A couple of blocks west of the park is the Central Market, an entire block of colors, flavors, smells and noises that will delight you. Make a point to find a strange fruit and have another moment of discovery and wonder to remember Costa Rica by.
If you walk south of the park you will find another park created in honor of Juan Santamaría, where there is a statue featuring his deed, a good place for a selfie!
If you forgot something from home or you’re the kind of person that likes see culture through shopping, you will find all kinds of stores just a couple of blocks away from the park that are ready to give you a look into what Ticos are really about buying.
Juan Santamaría History Museum
Located in a former prison building, in the northwest corner of the park, the Juan Santamaría History Museum is the perfect place to learn more about Costa Rica’s national hero and the 1856 battles. The museum is open Tuesday through Sunday, and admission is free.
This attraction is not exactly in downtown Alajuela, but it is worth the 8km (5-mile) drive west to La Garita. Zoo Ave is a wildlife rescue and rehabilitation center where visitors can enjoy over 130 animal species, a lush botanical garden, a canopy tour, coffee shop, ice cream shop, and a restaurant. Zoo Ave’s mission is to rescue, release and breed endemic animal species to preserve Costa Rica’s fauna. It is open every day from 9 am to 5 pm.
Once the most visited National Park of Costa Rica, as of December 2017, this impressive volcano has been closed to the public for eight months due to its activity. So before driving the 30 kilometers (18.6 miles) north off the city of Alajuela, make sure to find out if it is open to visitors. If you still want to take the drive, it is well worth it, with beautiful scenery and delicious restaurants all throughout.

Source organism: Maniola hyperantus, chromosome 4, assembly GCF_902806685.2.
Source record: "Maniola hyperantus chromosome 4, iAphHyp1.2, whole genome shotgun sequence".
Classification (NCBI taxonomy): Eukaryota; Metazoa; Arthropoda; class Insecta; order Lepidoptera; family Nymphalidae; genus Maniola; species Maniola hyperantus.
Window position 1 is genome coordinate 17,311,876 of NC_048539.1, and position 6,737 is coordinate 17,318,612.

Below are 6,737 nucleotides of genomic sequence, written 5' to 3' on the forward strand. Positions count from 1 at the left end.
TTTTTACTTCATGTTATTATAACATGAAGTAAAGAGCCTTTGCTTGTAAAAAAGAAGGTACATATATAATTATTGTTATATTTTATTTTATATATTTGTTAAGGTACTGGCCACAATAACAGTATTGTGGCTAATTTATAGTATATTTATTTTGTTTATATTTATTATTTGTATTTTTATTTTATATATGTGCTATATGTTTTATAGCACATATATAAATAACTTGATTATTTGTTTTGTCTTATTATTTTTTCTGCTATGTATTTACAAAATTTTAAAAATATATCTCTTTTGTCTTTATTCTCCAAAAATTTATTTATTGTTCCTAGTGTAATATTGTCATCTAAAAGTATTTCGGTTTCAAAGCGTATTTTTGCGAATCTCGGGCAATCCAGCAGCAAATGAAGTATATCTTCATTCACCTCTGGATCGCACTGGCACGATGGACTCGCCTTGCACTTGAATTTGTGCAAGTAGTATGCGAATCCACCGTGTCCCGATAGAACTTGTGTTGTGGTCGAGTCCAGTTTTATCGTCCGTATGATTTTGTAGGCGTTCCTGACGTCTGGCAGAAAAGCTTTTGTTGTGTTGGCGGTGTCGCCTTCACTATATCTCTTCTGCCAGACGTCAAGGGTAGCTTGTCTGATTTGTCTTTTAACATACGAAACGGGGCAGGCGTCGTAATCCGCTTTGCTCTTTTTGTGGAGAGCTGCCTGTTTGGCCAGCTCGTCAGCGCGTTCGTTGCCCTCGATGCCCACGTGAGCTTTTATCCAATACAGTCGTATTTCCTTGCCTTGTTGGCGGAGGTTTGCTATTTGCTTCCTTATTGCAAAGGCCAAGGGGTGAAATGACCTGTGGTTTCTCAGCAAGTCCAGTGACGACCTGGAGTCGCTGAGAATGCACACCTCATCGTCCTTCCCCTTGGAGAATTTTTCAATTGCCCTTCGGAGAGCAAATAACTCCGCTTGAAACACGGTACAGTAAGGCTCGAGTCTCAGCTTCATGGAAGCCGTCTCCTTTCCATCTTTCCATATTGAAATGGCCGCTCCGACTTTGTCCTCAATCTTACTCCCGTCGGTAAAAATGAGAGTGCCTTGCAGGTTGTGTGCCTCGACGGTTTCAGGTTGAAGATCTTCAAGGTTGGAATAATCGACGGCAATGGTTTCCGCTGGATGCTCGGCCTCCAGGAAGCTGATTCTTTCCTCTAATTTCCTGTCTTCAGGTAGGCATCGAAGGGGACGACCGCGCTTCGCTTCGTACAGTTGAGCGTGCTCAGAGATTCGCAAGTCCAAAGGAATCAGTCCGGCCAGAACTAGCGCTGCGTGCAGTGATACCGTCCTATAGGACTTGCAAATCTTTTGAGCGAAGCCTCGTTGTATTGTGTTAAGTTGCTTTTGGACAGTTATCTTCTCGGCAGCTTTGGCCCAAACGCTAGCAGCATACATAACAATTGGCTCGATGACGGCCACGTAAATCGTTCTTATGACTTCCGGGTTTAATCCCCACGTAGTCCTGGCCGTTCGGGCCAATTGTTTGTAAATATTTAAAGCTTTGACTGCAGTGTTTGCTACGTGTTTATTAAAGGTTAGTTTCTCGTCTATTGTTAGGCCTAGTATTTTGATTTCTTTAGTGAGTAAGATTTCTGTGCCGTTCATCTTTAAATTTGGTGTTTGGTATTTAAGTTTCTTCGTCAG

The Poás Volcano National Park has a couple of easy trails where one can enjoy lush cloud forest and spot many species of birds. But the main attraction is the volcano’s crater, among the biggest in the world, that can be reached almost to its edge. Learn more about Costa Rica’s volcanoes and mountain ranges.
If you like coffee and want to learn everything there is to know about growing it, harvesting it and processing it, then you have to take a guided tour at Doka Estate, a working coffee plantation on the slopes of Poas Volcano. If you want to see the coffee plants filled with the red cherries, make sure to visit Alajuela between November and February, picking season. The estate is located 12 km north of the city of Alajuela and it offers tours several times a day every day. Learn more about Costa Rica coffee tours.
Restaurants in Alajuela City, Costa Rica
When you are walking around downtown Alajuela, you will find a lot of small coffee shops and eateries where you can taste traditional Costa Rican food. Make a special stop for it at the Central Market where not only food is good but very inexpensive. If you want to get a feel for the Costa Rican Mall vibe, and have some local food, visit the new City Mall right in between the airport and the center of town.
Alajuela City in relation to the rest of Costa Rica
Every bus line that travels to the north Pacific and the north part of Costa Rica stops at Alajuela, so if you are moving around that part of Costa Rica, Alajuela is a great option to lodge if you want to stay away from the capital.
There are no beaches near Alajuela, but the drive from this town to the central Pacific and north Pacific is not only very enjoyable but also very easy, using either the Interamerican Highway or the 27 highway, which rides closer to the coast.
Weather in Alajuela, Costa Rica
Some say that Alajuela hast the best weather of the Central Valley, not only because it is warmer than San José, but because it is consistent all year round. The seasons are the same as the Central and Pacific part of Costa Rica, dry between December and April, very rainy between May and November.